Instead, it’s best to visit America’s eastern coastal cities during the warmer months of April through October. Within that range, the absolute best months to visit east coast USA are probably either June, after the rains subside but before the summer heat sets in, or September, when autumn rolls in and lights up the cities with a spectacle of changing foliage.
Oh, and speaking of plants, the best time to visit the nation’s capital of Washington D.C. is in early April, when the city’s cherry blossoms bloom, making the National Mall look like a scene from a fairy tale.
What if you want to visit East Coast America and winter is the only time you have?
Don’t despair; you still have options. Miami is a wonderful destination with great weather during the winter. Or you could visit Orlando and take a whirl at Disneyworld. You could also explore the southern coastal cities of Savannah and Charleston, which are very pleasant during those months. Even Washington, D.C. is bearable during the winter, especially considering that many of its best activities are indoors.
: Sarah Farrante Goodrich
Best Time to Visit America for Sport
Ok, so right now some of you are probably thinking: “dude, you’ve been talking a lot about the cities, but I want to get on a mountain/lake/wave/trail!”
Don’t worry, I’ve got you covered!
Most American slopes have the best powder from January to March, but you’ll find the snow bunnies out soaking up the sun in some parts of Colorado and Utah as late as May or even June!
What about the best time to get back to nature with a little hiking or biking through the mountains? Though it varies by region, the warmer months of June through August are probably your best bet, especially at higher altitudes.
This is best done right after the snow melts off the mountain, during the late spring and early summer.
You can find a race any time of year, but peak season is during the spring and autumn.
This will really depend on the location, but the climbing season peaks (see what I did there?) during the summer, when it’s warmest at altitude.
If you’re a serious kayaker, visit in May or June when the rapids are at their highest. For a more chill experience, try it out later in the summer.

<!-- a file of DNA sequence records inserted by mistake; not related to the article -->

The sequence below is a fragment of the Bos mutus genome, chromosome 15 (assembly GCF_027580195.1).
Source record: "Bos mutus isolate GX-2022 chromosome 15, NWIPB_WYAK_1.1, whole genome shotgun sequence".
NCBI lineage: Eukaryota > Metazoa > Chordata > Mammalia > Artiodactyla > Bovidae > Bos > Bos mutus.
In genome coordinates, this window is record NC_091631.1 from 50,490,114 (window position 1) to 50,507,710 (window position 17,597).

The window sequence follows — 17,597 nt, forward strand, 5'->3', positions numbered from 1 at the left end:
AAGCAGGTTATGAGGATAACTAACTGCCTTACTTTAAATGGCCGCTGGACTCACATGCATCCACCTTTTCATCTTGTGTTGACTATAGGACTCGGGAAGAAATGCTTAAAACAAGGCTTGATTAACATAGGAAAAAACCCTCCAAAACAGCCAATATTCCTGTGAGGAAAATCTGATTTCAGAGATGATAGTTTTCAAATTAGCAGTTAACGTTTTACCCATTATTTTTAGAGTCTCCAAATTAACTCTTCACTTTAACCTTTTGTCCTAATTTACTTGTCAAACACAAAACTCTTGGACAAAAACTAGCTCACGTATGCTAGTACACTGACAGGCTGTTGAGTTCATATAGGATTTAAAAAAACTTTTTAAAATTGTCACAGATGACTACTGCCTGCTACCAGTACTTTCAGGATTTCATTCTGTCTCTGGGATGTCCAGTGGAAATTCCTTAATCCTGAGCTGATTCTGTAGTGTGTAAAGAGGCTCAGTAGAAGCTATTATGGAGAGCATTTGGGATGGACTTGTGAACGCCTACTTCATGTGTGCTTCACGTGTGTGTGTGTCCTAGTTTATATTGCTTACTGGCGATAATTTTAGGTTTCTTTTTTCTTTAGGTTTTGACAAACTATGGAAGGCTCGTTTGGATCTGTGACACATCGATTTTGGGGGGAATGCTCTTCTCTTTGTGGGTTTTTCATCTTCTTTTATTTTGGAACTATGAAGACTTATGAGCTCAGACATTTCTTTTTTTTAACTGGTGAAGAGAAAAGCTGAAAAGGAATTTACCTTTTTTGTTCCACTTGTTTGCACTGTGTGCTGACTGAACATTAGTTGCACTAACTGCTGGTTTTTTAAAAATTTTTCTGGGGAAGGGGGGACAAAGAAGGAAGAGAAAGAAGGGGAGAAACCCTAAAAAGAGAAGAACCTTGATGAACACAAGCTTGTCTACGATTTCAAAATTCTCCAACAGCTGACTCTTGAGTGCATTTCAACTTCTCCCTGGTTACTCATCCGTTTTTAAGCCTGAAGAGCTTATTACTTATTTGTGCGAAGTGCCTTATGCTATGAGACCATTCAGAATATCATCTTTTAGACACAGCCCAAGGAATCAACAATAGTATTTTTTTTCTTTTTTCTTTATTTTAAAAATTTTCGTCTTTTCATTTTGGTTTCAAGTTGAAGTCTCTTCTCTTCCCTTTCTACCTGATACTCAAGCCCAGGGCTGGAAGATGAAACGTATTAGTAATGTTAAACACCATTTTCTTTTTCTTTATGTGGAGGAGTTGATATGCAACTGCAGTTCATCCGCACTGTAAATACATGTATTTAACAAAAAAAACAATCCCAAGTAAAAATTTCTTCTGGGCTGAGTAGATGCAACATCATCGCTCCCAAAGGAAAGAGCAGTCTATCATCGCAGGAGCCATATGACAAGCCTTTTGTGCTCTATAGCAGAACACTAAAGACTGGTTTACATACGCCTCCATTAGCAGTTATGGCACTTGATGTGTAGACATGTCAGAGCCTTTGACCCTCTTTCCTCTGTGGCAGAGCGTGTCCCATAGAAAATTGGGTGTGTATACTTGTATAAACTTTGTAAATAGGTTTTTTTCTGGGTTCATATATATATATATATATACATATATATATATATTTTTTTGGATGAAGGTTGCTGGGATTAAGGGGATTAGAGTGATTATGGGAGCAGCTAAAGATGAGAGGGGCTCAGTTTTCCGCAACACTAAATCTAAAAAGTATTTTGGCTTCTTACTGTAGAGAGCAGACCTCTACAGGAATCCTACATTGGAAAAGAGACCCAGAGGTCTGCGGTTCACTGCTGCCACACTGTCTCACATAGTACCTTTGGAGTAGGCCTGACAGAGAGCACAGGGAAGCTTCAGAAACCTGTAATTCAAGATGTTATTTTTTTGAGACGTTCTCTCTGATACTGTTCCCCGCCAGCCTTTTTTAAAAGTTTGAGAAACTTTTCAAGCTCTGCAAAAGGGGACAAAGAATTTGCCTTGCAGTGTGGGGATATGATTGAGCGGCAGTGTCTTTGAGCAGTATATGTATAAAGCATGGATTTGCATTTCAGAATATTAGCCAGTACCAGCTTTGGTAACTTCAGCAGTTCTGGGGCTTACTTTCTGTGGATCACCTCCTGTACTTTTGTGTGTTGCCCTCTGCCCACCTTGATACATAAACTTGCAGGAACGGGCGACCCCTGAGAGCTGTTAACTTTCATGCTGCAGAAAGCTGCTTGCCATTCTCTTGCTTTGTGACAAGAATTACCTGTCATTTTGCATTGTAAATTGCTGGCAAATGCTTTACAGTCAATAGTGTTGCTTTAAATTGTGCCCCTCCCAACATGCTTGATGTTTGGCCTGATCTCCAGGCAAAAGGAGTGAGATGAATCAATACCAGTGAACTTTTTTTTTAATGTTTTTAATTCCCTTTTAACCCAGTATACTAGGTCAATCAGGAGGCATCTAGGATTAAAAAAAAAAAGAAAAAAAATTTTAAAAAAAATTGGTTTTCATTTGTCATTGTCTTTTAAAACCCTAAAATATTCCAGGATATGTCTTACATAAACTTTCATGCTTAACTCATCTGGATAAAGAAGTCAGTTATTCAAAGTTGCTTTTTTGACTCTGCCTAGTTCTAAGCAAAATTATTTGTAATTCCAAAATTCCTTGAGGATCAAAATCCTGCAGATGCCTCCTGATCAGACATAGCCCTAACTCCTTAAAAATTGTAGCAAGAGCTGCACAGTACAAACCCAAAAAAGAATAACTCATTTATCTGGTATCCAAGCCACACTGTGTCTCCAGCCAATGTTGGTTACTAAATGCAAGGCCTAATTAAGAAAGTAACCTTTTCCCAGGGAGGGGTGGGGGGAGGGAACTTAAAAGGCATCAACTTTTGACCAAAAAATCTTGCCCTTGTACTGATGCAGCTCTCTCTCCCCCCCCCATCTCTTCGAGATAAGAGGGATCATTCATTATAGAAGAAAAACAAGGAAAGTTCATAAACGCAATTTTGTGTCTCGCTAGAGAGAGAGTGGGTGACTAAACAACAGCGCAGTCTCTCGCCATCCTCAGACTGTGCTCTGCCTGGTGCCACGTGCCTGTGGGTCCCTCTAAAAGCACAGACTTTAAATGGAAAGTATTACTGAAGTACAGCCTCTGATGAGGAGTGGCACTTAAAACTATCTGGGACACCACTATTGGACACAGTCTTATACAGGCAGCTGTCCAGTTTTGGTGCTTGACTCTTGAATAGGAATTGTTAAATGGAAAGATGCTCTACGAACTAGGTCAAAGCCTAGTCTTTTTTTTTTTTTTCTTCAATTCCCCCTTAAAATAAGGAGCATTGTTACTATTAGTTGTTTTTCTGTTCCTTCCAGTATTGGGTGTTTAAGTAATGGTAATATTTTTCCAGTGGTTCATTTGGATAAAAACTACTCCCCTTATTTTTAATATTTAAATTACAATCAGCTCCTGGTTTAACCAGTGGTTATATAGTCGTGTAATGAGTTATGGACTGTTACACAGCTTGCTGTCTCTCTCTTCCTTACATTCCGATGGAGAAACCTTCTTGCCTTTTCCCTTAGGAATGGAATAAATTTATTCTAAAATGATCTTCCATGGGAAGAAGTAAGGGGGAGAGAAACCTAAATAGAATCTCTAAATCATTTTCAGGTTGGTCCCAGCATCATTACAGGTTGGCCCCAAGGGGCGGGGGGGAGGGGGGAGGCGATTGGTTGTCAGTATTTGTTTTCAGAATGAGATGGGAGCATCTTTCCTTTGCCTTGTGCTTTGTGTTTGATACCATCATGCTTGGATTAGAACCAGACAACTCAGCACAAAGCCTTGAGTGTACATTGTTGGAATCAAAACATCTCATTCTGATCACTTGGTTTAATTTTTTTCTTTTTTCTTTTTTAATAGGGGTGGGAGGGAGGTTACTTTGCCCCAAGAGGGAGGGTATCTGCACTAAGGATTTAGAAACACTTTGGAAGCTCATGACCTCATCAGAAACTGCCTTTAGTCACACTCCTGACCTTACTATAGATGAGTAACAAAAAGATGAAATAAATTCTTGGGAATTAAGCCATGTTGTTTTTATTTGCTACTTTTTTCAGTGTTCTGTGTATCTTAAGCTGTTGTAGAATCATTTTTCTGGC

You can find solid surfing any time of the year in Southern California or Hawaii, though November to April offers some of the highest quality time on the waves.
Newport Beach, California
: Austin Neill
Ok, so we’ve got you covered for outdoor and adventure sports. But what if you’re more of the spectator type than participant?
America loves its sports and there’s plenty to watch year-round. The winters are great for watching professional and college basketball, reaching a crescendo with the entire country being consumed by college’s March Madness tournament (be sure to fill out your bracket … it’s a thing).
Spring and summer are baseball season. Grabbing a beer and a bag of peanuts and going to the ballpark still remains America’s favourite pastime.
Come September, I hope you are ready for some good ol’ American football, because in autumn the entire country gets swept up every weekend watching collegiate and pros toss the pigskin. College games are typically on Saturdays, while the pros take over on Sundays.
Speaking of, here’s a pro tip for you: come before the game, bring a pack of beer (only if you’re over 21, of course … USA drinking laws are a bummer), and join in the tailgating festivities in the stadium parking lot!
USA Visa Requirements
The United States may be a nation of immigrants, but a wave of nativist political sentiment has unfortunately recently swept the country, leading to a continued tightening of USA visa requirements. Still, for many of the backpackers visiting the US, it’s possible to get into the country with very little hassle.
Here’s the thing: the ease of getting a visa to the USA is going to depend on two things: what country you are coming from, and how long you intend to stay (check out this map for a sense of how often visas are refused to citizens of various nationalities).